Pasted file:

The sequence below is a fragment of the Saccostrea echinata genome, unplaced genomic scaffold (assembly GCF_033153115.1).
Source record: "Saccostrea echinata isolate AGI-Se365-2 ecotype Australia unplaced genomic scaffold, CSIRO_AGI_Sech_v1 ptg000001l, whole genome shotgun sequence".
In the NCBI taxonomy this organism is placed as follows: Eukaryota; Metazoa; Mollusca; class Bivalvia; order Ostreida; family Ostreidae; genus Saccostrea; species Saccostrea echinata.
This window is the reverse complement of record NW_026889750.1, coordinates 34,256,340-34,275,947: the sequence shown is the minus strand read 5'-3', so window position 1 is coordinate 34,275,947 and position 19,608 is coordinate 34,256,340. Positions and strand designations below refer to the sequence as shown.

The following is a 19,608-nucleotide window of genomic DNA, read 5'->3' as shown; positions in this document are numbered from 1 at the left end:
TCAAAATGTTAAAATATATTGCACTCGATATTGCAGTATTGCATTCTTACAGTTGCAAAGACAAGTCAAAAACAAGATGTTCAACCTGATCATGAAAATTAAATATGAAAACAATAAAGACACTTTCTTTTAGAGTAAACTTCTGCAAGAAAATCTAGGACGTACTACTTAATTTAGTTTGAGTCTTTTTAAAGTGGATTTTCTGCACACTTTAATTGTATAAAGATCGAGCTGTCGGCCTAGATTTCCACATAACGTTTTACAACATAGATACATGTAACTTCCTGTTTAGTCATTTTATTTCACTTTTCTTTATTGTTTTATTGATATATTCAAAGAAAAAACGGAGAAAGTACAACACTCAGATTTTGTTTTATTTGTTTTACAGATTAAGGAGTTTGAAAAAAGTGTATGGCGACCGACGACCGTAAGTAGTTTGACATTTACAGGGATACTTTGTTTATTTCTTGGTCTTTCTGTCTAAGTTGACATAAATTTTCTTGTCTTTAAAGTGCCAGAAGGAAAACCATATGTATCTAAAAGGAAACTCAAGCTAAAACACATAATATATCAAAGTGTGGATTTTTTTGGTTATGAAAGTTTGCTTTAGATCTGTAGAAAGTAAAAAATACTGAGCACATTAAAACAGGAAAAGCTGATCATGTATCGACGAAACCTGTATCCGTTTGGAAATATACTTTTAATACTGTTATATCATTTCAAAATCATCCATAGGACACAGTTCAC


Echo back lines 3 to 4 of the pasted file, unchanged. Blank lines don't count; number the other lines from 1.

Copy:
In the NCBI taxonomy this organism is placed as follows: Eukaryota; Metazoa; Mollusca; class Bivalvia; order Ostreida; family Ostreidae; genus Saccostrea; species Saccostrea echinata.
This window is the reverse complement of record NW_026889750.1, coordinates 34,256,340-34,275,947: the sequence shown is the minus strand read 5'-3', so window position 1 is coordinate 34,275,947 and position 19,608 is coordinate 34,256,340. Positions and strand designations below refer to the sequence as shown.